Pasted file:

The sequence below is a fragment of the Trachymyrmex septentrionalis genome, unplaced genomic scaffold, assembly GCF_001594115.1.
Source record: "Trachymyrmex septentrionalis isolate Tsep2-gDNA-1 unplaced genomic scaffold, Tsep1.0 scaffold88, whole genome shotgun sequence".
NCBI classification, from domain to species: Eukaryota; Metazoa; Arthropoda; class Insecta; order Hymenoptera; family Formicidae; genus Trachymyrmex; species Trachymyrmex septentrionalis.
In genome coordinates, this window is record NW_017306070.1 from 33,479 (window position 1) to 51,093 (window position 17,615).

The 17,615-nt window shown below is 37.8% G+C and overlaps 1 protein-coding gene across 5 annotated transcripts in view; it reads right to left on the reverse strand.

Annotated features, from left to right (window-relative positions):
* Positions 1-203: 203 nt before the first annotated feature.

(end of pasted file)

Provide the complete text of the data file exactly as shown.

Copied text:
The sequence below is a fragment of the Trachymyrmex septentrionalis genome, unplaced genomic scaffold, assembly GCF_001594115.1.
Source record: "Trachymyrmex septentrionalis isolate Tsep2-gDNA-1 unplaced genomic scaffold, Tsep1.0 scaffold88, whole genome shotgun sequence".
NCBI classification, from domain to species: Eukaryota; Metazoa; Arthropoda; class Insecta; order Hymenoptera; family Formicidae; genus Trachymyrmex; species Trachymyrmex septentrionalis.
In genome coordinates, this window is record NW_017306070.1 from 33,479 (window position 1) to 51,093 (window position 17,615).

The 17,615-nt window shown below is 37.8% G+C and overlaps 1 protein-coding gene across 5 annotated transcripts in view; it reads right to left on the reverse strand.

Annotated features, from left to right (window-relative positions):
* Positions 1-203: 203 nt before the first annotated feature.